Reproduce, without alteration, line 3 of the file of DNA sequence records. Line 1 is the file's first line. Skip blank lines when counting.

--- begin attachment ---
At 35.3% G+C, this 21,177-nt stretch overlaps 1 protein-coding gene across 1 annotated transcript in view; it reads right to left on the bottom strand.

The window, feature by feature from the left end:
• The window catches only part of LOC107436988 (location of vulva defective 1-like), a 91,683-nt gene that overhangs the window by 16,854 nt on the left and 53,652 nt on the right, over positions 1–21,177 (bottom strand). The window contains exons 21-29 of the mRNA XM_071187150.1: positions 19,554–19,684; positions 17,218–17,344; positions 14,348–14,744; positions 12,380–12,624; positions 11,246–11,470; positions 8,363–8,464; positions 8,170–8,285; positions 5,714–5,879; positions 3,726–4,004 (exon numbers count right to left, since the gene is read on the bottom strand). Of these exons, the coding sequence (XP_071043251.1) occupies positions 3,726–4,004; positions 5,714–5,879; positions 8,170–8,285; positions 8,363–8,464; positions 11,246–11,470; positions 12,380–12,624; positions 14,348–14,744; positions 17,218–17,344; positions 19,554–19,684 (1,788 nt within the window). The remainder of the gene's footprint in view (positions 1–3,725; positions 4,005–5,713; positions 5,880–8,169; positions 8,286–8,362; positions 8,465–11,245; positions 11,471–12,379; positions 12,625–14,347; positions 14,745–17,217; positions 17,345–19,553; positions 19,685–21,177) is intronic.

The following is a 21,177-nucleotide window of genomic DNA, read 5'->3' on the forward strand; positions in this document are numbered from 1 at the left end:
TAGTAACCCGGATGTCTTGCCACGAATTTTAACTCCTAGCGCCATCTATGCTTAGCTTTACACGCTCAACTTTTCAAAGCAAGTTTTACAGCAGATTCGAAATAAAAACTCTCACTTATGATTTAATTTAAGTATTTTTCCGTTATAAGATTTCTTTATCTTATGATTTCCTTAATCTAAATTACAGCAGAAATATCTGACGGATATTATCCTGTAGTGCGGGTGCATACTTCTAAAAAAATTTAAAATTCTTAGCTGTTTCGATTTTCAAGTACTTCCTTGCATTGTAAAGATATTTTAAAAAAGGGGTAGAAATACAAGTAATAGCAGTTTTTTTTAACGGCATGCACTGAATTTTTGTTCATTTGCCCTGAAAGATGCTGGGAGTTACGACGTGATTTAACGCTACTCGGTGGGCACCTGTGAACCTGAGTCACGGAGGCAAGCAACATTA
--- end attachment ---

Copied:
• The window catches only part of LOC107436988 (location of vulva defective 1-like), a 91,683-nt gene that overhangs the window by 16,854 nt on the left and 53,652 nt on the right, over positions 1–21,177 (bottom strand). The window contains exons 21-29 of the mRNA XM_071187150.1: positions 19,554–19,684; positions 17,218–17,344; positions 14,348–14,744; positions 12,380–12,624; positions 11,246–11,470; positions 8,363–8,464; positions 8,170–8,285; positions 5,714–5,879; positions 3,726–4,004 (exon numbers count right to left, since the gene is read on the bottom strand). Of these exons, the coding sequence (XP_071043251.1) occupies positions 3,726–4,004; positions 5,714–5,879; positions 8,170–8,285; positions 8,363–8,464; positions 11,246–11,470; positions 12,380–12,624; positions 14,348–14,744; positions 17,218–17,344; positions 19,554–19,684 (1,788 nt within the window). The remainder of the gene's footprint in view (positions 1–3,725; positions 4,005–5,713; positions 5,880–8,169; positions 8,286–8,362; positions 8,465–11,245; positions 11,471–12,379; positions 12,625–14,347; positions 14,745–17,217; positions 17,345–19,553; positions 19,685–21,177) is intronic.